• Nutrition: In some cases, a person with the disease may seek out nutritional support if they have trouble with eating and malnutrition.
  • Breathing support: Eventually, the muscles that aid breathing will weaken in people with ALS. Breathing support devices such as a ventilator may be used in these instances.

How Long Does Treatment Last?

People with sporadic ALS will have to treat the disease for the rest of their lives.


Sporadic ALS is fatal. Once a person gets diagnosed with the disease, they will have to undergo treatment until treatment no longer works.

After a person develops sporadic ALS, they will most likely die within 30 months. Only 20% of people with the disease will live five to 10 years after their symptoms begin.


Because sporadic ALS is a fatal disease, people diagnosed with it must learn how to cope with their symptoms to maintain a good quality of life for as long as possible. One coping mechanism involves putting palliative care measures in place.

Palliative care promotes symptom management in a way that allows people with the disease to live normally or as normally as they can as the disease progresses. Palliative care revolves around the same treatment options mentioned above.

The ALS Association offers support groups for people with the disease. Support groups can help with coping because they provide tools to use and the option to connect with others living through the same experience.

Coping With Sporadic ALS

Hearing that you have a fatal disease is devastating. Here are some ways you can cope with the life-changing news:

  • Give yourself time to grieve.
  • Learn as much about the disease as possible.
  • Try to stay positive as new treatments and research are developing ways to extend lives as well as improve quality of life for people with sporadic ALS.


Sporadic ALS, which seems to occur at random, presents the same as typical ALS. Most cases are considered sporadic. People with sporadic ALS may have genetic changes that play a role in its development, but they are not inherited from family members. Environmental factors, such as exposure to toxins, may play a role in sporadic ALS. Still, more research is needed to determine precisely how and what in the environment can cause someone to develop the disease.

Sporadic ALS is a fatal disease. Joining a support group and giving yourself time to adjust to the news, changes, and road ahead is the best way to cope with the disease so your quality of life can remain as good as possible.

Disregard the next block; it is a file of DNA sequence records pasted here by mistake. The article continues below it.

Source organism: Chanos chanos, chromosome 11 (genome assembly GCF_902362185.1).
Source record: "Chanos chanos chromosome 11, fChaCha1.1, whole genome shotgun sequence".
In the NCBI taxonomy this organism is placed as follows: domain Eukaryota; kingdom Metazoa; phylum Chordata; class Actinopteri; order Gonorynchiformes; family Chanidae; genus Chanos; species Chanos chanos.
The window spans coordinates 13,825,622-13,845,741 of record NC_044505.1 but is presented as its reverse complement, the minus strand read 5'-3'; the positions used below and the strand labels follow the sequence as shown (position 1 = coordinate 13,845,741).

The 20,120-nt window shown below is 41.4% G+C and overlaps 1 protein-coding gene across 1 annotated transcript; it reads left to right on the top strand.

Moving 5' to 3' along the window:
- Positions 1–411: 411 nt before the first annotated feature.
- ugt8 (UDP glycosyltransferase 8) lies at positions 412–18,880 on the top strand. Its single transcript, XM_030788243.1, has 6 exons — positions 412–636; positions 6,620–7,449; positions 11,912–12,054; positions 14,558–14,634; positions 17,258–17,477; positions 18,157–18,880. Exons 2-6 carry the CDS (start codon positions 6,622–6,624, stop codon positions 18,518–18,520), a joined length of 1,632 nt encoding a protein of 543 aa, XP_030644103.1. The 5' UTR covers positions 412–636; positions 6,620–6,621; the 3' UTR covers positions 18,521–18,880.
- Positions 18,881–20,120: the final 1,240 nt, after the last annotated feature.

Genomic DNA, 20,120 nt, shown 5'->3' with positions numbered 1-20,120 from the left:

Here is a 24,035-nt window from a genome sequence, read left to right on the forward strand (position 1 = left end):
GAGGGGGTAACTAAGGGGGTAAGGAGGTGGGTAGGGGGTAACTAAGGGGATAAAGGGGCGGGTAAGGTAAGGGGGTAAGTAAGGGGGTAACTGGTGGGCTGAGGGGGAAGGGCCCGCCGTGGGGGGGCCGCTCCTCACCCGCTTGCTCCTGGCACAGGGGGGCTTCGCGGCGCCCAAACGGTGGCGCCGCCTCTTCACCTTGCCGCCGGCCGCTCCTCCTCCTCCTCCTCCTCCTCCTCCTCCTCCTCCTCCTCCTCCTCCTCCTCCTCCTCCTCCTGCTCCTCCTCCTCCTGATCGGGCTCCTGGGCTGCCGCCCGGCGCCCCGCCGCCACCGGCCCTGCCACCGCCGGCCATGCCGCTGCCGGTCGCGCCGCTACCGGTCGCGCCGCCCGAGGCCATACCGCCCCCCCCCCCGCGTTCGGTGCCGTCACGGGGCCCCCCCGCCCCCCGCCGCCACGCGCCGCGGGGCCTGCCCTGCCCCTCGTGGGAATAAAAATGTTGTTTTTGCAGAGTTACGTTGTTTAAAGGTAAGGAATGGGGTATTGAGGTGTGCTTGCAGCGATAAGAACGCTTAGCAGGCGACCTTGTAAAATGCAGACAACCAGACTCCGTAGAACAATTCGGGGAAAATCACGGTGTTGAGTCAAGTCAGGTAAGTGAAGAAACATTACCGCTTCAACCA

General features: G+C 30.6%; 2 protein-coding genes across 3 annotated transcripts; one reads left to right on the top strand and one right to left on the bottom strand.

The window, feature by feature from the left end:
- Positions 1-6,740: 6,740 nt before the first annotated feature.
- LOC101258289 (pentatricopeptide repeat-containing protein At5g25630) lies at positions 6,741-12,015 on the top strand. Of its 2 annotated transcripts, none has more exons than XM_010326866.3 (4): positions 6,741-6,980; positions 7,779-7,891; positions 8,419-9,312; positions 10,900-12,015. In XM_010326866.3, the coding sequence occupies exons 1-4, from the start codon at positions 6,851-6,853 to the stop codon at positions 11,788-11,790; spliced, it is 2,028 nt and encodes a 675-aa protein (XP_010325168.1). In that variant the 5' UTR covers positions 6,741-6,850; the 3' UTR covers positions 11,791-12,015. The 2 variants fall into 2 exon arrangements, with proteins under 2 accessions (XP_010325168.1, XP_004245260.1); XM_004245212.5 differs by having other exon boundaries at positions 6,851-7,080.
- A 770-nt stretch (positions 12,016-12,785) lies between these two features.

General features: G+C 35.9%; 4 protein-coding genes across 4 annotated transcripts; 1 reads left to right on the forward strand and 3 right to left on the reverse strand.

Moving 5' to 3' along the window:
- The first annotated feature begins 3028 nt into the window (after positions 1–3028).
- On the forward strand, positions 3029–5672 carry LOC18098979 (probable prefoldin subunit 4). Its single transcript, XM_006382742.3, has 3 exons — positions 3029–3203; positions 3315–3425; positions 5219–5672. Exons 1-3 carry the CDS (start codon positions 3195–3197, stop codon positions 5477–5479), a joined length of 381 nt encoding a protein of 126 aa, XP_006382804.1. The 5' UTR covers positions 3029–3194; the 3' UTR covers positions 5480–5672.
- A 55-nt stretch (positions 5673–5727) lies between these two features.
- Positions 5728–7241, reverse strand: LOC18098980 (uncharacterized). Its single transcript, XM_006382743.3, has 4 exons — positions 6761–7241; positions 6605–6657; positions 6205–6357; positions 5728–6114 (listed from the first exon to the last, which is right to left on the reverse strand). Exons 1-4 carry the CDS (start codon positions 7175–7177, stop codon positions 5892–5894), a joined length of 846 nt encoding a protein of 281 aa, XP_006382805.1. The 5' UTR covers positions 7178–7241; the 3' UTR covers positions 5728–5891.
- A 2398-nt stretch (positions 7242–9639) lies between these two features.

A Word From Verywell

It can be hard to imagine what a person with a fatal condition like sporadic ALS must contend with. It can be debilitating mentally and physically. While there is little you can do about your diagnosis, getting treatment can help alleviate some of the symptoms of ALS.

Frequently Asked Questions

  • Is sporadic ALS the same as typical ALS?

    Sporadic ALS presents with the same symptoms, prognosis, and consequences as typical, familial ALS. However, sporadic ALS differs from ALS in that it is not an inherited disease. It appears to develop at random.

  • How long can you live with sporadic ALS?

    All ALS is fatal. However, the length of time people live after the diagnosis depends. Some people can live as long as five to 10 years. However, the average is 2.5 years.

  • What happens to your body with sporadic ALS?

    People with sporadic ALS develop many symptoms that eventually hinder their ability to move, eat, or breathe independently. Because of that, they will eventually need constant care. It's important for people with ALS to have a strong support system and a caregiver.

5 Sources
Verywell Health uses only high-quality sources, including peer-reviewed studies, to support the facts within our articles. Read our editorial process to learn more about how we fact-check and keep our content accurate, reliable, and trustworthy.
  1. National Institute of Neurological Disorders and Stroke. Amyotrophic lateral sclerosis (ALS) fact sheet.

  2. Zarei S, Carr K, Reiley L, Diaz K, Guerra O, Altamirano PF, Pagani W, Lodin D, Orozco G, Chinea A. A comprehensive review of amyotrophic lateral sclerosis. Surg Neurol Int. 2015 Nov 16;6:171. doi:10.4103/2152-7806.169561

  3. Zarei S, Carr K, Reiley L, Diaz K, Guerra O, Altamirano PF, Pagani W, Lodin D, Orozco G, Chinea A. A comprehensive review of amyotrophic lateral sclerosis. Surg Neurol Int. 2015 Nov 16;6:171. doi:10.4103/2152-7806.169561

  4. Masrori P, Van Damme P. Amyotrophic lateral sclerosis: A clinical review. Eur J Neurol. 2020 Oct;27(10):1918-1929. doi:10.1111/ene.14393

  5. ALS Association. Obtaining an ALS diagnosis.

By Angelica Bottaro
Angelica Bottaro is a professional freelance writer with over 5 years of experience. She has been educated in both psychology and journalism, and her dual education has given her the research and writing skills needed to deliver sound and engaging content in the health space.